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Flatten polygon selection based on normals


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Hi @bjlotus,

 

6 hours ago, bjlotus said:

I'm calculating the mean (i think) using the "normals_avg"  variable. I add each cross product inside the for loop and then divide by the amount of polys selected. This was a quick example so I just calculated normals the way I remembered when I used to play with other software years ago. I'm not even checking if the polys are a triangle hehe... your GetPolygonNormal function is certainly more elegant. I compared the results and, while not always exactly the same, they are pretty close.

 

This was not me be pedantic about terminology and you are computing the mean and the normals. I was just pointing out that you were just computing the normal for one of the planes in a polygon - unless I am overlooking something here. But for quads there are two, one for each triangle in the quad. Below is an illustration of a quad which I did manually triangulate for illustration purposes. You can see the vertex normals in white (which are each equal to the normal of the triangle/plane the lie in). And two plane normals in black, one for each triangle. The actual polygon normal is then the arithmetic mean of both plane normals.

 

image.thumb.png.d0241603f21b37fd7f8ebbdaa1bac6f5.png

 

So when you just pick one vertex in a quad to calculate the polygon normal, i.e., simply say one of the white normals is the polygon normal, then you assume that both tris of the quad lie in the same plane, i.e., that the quad is coplanar. Which of course can happen, but there is no guarantee. Quads are today usually quite close to being coplanar (and not that comically deformed as my example), but you will still introduce a little bit of imprecision by assuming all quads to be coplanar.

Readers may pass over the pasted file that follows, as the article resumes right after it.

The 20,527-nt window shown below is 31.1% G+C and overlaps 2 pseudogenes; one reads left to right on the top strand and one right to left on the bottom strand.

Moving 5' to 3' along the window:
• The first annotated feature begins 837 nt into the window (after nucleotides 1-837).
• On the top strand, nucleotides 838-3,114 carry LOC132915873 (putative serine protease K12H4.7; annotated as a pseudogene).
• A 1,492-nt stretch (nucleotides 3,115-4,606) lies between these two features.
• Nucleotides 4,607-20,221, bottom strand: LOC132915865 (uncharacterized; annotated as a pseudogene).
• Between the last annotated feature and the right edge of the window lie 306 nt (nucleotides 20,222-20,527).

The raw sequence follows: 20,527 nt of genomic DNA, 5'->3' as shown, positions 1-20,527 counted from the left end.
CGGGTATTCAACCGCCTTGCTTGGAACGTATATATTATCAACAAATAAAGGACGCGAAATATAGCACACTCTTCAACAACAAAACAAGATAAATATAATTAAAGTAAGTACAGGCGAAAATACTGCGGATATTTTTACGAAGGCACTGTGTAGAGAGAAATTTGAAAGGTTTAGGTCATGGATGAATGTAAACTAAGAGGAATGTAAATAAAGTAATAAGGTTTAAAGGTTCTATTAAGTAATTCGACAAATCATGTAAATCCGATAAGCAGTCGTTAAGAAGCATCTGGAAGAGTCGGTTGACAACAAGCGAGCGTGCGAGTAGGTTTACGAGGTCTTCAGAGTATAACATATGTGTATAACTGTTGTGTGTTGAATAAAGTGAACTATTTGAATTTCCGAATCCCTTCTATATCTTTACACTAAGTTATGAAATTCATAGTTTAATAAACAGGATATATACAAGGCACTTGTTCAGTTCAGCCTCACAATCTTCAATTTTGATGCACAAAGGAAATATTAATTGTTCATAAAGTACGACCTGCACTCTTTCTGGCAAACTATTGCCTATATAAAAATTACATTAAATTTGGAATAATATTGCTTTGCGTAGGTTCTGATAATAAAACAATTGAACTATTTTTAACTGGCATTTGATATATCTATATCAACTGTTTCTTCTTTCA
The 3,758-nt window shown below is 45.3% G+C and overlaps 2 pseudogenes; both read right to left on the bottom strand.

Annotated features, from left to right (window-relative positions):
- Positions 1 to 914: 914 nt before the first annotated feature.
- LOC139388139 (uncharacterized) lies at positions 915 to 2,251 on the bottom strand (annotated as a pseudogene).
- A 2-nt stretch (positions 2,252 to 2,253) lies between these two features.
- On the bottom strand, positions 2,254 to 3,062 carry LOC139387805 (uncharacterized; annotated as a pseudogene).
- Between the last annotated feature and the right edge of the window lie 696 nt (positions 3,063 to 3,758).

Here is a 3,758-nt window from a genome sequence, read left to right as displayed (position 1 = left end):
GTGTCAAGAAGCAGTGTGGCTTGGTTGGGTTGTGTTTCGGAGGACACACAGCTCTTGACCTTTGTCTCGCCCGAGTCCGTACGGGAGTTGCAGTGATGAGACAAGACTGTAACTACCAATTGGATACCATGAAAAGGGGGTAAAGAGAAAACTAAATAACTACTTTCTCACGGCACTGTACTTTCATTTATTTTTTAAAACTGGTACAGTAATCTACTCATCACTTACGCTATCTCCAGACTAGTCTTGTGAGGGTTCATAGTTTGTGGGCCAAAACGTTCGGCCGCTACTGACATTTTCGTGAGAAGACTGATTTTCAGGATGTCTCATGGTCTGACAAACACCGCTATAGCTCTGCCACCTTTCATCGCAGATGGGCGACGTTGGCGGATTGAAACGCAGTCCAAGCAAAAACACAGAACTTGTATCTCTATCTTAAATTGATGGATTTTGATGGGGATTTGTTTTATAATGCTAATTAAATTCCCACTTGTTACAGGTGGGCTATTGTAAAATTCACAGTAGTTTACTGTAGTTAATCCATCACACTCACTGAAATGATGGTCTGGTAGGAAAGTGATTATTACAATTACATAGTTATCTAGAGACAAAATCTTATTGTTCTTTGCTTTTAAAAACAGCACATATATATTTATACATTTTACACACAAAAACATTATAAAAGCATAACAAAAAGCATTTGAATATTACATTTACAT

Cheers,

Ferdinand

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Hi @bjlotus, hi @Cairyn,   there is one problem with your normals calculation. You calculate just a vertex normal in the polygon and then declare it to be the polygon normal 😉 (your variable

Hi @bjlotus,     This was not me be pedantic about terminology and you are computing the mean and the normals. I was just pointing out that you were just computing the normal for one

If you want to flatten a group of polys, you need to define the plane you are flattening them against. That is pretty arbitrary; you could use a plane perpendicular to the average of all normals, or m

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17 hours ago, zipit said:

Hi @bjlotus,

 

 

This was not me be pedantic about terminology and you are computing the mean and the normals. I was just pointing out that you were just computing the normal for one of the planes in a polygon - unless I am overlooking something here. But for quads there are two, one for each triangle in the quad. Below is an illustration of a quad which I did manually triangulate for illustration purposes. You can see the vertex normals in white (which are each equal to the normal of the triangle/plane the lie in). And two plane normals in black, one for each triangle. The actual polygon normal is then the arithmetic mean of both plane normals.

 

image.thumb.png.d0241603f21b37fd7f8ebbdaa1bac6f5.png

 

So when you just pick one vertex in a quad to calculate the polygon normal, i.e., simply say one of the white normals is the polygon normal, then you assume that both tris of the quad lie in the same plane, i.e., that the quad is coplanar. Which of course can happen, but there is no guarantee. Quads are today usually very close to being coplanar (and not that comically deformed as my example), but you will still introduce a little bit of imprecision by assuming all quads to be coplanar. 

 

Cheers,

Ferdinand

 

Hi @zipit!

oh, now I totally understand what you mean! (pun intended 😄)

Thanks so much for the clarification; that would explain the tiny differences when I compared the results using your function. 

 

PS: it didn't sound pedantic at all!

 

Best,

Jon

 

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